- (his words) One, therefore, who does not inculcate this truth in his mind and heart in prayer would always blemish his soul with the taints of 'sin'. Sin, which is disobedience to the Creator, is a practical expression of polytheism....

This sentence really struck me as if we are thinking of things we need to do in life, in a sense we are praying to that thing if that's what we are thinking of when we are praying. That's how it sounded to me anyhow. I still think intentions are known so it can't really be polytheism, but in a way it is if we are thinking of these things when we are conversing with Allah.

- When prostrating/Sujud we should remember that we are placing the most honored part of our body (our face) on the most insignificant of things (earth).

All in all, the book was enlightening...and he brings up some good ways to think about praying. What really struck me as the most important is the simple act of really focusing and paying attention, but more important is to do it with heart. We all know this, but often I think it's hard to practice. In such a fast paced society, we are accustomed to doing ten things at once. In a way, it has become unnatural to only think of one thing at a time, but with practice, it can be done.

I have also been reading "Struggling to Surrender: Some Impressions of an American Convert to Islam" by Jeffrey Lang and it's been very helpful thus far. I'll write more after finishing it.
 
 
Amusing...

This is truly clever.
Try this very soon, before someone forces Google to
fix its site:
1) Go to www.Google.com
2) Type in -- weapons of mass destruction-- (DON'T
hit return)
3) Hit the "I'm feeling lucky" button, NOT the
"Google search"
4) Read the "error message" carefully - the WHOLE
page. Someone at Google
really has a sense of humor.
 
April 14, 2004
 
San Diego Trip

What a great trip! I haven't been away on an actual vacation for a while. Flew out early Friday...hung out waiting for my flight while having a cup of coffee and cheese croissant and I couldn't believe people were already drinking alcohol at 9 in the morning. That's just crazy...makes one wonder what the rest of their life looks like. Anyhow... It was an interesting flight. I sat next to this lady and she talked my ear off the whole way but she a nice person. This is one of the things she said though (and I was hijabbed so she knew what i was)...but she was telling me how she was visiting her boyfriend in Denver and how he was Persian "but he's not Muslim or any of that stuff." Like she was validating his existence as a person because he wasn't Muslim. Just found that interesting. Then she went on to tell me that he was an alcoholic etc. Weird flight. I sat next to a pilot in training and first he hogged the armrest which i think should have been shared. Then the reek of stale alcohol just poured from his skin making me naucious. I got up to use the restroom and the restroom in the front of the cabin was closer than the back so I went that way...right next to the cockpit. The flight attendant said "You should use the one in the back." I asked why and she said "You just should." I told her this one was closer and was the one everyone else was using. She said, "You need to use the one in the back." I guess it was just too close for a Muslim to be that close to the cockpit. Irritating.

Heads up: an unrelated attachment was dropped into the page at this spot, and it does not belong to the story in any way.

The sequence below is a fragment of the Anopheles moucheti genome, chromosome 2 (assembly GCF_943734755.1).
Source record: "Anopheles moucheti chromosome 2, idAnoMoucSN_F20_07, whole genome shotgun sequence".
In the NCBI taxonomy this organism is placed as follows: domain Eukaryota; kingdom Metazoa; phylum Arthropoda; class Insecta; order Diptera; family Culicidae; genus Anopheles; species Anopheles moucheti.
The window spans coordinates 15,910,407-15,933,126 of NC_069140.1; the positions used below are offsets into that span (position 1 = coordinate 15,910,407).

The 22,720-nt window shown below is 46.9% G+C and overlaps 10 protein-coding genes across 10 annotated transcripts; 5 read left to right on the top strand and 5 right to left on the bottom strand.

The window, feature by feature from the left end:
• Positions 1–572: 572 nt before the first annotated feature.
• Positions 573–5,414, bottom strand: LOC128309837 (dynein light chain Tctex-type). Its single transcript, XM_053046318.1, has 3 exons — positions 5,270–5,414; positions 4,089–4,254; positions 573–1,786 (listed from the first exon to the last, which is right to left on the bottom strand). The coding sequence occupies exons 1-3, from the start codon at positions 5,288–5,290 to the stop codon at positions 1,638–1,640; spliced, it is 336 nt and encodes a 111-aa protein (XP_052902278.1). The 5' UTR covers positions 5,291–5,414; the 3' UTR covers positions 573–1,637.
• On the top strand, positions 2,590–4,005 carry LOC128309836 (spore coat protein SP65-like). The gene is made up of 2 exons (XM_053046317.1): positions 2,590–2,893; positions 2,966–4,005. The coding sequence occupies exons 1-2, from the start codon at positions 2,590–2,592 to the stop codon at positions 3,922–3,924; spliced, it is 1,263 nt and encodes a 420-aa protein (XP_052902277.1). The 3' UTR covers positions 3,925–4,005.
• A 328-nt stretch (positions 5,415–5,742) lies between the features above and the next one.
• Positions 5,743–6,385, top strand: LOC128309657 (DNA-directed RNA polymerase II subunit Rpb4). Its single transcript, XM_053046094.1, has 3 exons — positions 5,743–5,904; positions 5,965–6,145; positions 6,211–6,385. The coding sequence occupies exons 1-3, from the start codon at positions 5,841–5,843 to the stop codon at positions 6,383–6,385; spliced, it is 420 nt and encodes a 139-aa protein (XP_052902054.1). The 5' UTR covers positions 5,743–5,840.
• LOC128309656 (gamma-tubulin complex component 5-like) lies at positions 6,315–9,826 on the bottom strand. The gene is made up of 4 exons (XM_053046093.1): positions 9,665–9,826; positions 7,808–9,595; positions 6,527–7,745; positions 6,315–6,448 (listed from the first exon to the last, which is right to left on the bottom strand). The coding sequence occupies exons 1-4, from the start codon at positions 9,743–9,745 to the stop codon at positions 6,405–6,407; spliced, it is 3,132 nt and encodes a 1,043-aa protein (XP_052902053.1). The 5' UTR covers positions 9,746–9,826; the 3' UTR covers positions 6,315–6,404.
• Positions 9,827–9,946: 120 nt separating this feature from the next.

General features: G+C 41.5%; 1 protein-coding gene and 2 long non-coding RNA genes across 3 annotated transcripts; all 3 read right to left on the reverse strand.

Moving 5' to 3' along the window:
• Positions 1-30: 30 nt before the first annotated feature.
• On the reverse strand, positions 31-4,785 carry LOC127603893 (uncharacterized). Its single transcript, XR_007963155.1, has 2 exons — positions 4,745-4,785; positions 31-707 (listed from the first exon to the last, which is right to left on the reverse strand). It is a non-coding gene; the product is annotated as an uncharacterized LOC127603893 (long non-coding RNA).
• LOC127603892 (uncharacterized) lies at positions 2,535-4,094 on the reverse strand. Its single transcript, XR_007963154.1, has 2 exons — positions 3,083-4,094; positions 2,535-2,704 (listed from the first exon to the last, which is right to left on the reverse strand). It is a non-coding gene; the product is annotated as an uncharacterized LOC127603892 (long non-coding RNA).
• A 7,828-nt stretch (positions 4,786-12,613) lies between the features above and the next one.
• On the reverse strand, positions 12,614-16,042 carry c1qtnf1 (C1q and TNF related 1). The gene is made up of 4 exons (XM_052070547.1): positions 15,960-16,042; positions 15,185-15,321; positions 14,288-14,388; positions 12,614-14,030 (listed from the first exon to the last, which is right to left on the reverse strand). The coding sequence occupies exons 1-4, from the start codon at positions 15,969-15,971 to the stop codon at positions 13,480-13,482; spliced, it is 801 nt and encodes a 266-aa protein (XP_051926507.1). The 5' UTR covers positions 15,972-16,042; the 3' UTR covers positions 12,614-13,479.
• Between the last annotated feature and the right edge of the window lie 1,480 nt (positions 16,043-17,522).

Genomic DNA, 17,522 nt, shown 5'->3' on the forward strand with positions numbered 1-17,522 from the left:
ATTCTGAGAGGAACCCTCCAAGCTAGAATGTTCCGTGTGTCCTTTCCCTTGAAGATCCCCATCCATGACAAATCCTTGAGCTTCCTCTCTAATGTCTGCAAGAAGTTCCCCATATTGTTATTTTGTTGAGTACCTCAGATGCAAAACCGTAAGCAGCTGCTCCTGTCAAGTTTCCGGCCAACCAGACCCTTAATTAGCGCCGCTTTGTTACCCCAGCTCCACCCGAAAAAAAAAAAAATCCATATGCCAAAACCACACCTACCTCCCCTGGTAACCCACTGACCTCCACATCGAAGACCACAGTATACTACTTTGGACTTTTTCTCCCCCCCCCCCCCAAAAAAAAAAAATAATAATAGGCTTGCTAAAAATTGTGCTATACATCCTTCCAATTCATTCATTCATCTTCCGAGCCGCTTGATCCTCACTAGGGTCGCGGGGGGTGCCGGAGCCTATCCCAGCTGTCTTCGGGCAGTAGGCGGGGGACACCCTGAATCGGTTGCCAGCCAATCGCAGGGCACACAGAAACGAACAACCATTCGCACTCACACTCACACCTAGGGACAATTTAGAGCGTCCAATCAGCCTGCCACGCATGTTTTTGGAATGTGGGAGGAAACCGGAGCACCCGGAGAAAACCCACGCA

A friend's brother actually missed his whole vacation because of this type of stereotyping. Security questioned him so long that he missed his flight and then they booked him on another flight to the wrong place and his luggage was in another place...so he never made it. Then they told him he had to get his luggage from the place it was and then wanted to search it before he took it home. When I hear this stuff, I get so mad. The random checkings aren't random...they have settings in the system to pick up Middle Eastern names, etc. I haven't had that luxury - Thank God - since my name is very American. I would lose it with those guys if I missed a vacation with my family because they thought my name was suspicious. I would probably end up arrested for telling them a few choice words.

The trip itself (the actual being there) was awesome though!

Friday

Flew into sunny San Diego and went to my friends place right in Ocean Beach which is the coolest area there. The window from my room overlooked the ocean. Pretty sweet. We walked down to the beach and ate fish tacos and strolled around. We hadn't seen each other in so long. We then walked down to Sunset Cliffs and watched the sun go down. So beautiful. That's what's so great about the west coast. The big ball of fire dropping into the ocean. There was a wedding across the street and that against the sunset was just awesome. We planned on going to this Yogi/Hindu restaurant but they close sporadically to chant and stuff so you never know when they are open or closed but they are supposed to have great Neatloaf...meatloaf without the meat that tastes just like meatloaf so i was looking forward to it. But they were closed for three weeks for a spiritual retreat so we walked to a local Mexican restaurant which actually had a really good vegetarian menu...enchiladas (one tofu, one bean, and one guacamole) covered in mole sauce (i guess it's chocolate). Good stuff. Looked at the wild parrots which is strange in itself. Then we saw a skunk in the yard and decided to follow it around for a while. They played the guitar for me for a little bit, had a nice chat and crashed.